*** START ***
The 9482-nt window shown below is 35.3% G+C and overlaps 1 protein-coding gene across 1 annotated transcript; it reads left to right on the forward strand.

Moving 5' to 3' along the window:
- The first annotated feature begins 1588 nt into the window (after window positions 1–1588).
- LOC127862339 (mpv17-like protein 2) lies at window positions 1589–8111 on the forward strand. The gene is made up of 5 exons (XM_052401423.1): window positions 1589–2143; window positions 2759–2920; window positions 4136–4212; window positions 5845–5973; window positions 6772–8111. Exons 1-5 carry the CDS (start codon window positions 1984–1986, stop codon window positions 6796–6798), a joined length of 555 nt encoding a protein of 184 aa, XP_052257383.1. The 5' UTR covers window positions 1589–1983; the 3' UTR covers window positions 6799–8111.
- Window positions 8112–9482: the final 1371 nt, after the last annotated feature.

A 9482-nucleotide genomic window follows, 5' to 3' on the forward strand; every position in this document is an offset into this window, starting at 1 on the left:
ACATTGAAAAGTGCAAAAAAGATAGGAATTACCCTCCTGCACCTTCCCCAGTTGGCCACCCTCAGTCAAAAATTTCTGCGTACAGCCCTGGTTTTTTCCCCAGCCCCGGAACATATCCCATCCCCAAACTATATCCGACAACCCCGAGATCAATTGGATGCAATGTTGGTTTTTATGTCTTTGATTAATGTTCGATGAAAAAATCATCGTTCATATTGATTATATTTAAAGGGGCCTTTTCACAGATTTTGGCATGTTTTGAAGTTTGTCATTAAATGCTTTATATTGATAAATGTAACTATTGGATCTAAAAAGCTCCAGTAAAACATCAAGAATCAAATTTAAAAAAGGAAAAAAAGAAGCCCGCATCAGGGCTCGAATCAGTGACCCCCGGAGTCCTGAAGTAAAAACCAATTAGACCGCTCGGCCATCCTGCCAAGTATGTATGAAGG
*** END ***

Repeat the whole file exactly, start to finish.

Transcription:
The 9482-nt window shown below is 35.3% G+C and overlaps 1 protein-coding gene across 1 annotated transcript; it reads left to right on the forward strand.

Moving 5' to 3' along the window:
- The first annotated feature begins 1588 nt into the window (after window positions 1–1588).
- LOC127862339 (mpv17-like protein 2) lies at window positions 1589–8111 on the forward strand. The gene is made up of 5 exons (XM_052401423.1): window positions 1589–2143; window positions 2759–2920; window positions 4136–4212; window positions 5845–5973; window positions 6772–8111. Exons 1-5 carry the CDS (start codon window positions 1984–1986, stop codon window positions 6796–6798), a joined length of 555 nt encoding a protein of 184 aa, XP_052257383.1. The 5' UTR covers window positions 1589–1983; the 3' UTR covers window positions 6799–8111.
- Window positions 8112–9482: the final 1371 nt, after the last annotated feature.

A 9482-nucleotide genomic window follows, 5' to 3' on the forward strand; every position in this document is an offset into this window, starting at 1 on the left:
ACATTGAAAAGTGCAAAAAAGATAGGAATTACCCTCCTGCACCTTCCCCAGTTGGCCACCCTCAGTCAAAAATTTCTGCGTACAGCCCTGGTTTTTTCCCCAGCCCCGGAACATATCCCATCCCCAAACTATATCCGACAACCCCGAGATCAATTGGATGCAATGTTGGTTTTTATGTCTTTGATTAATGTTCGATGAAAAAATCATCGTTCATATTGATTATATTTAAAGGGGCCTTTTCACAGATTTTGGCATGTTTTGAAGTTTGTCATTAAATGCTTTATATTGATAAATGTAACTATTGGATCTAAAAAGCTCCAGTAAAACATCAAGAATCAAATTTAAAAAAGGAAAAAAAGAAGCCCGCATCAGGGCTCGAATCAGTGACCCCCGGAGTCCTGAAGTAAAAACCAATTAGACCGCTCGGCCATCCTGCCAAGTATGTATGAAGG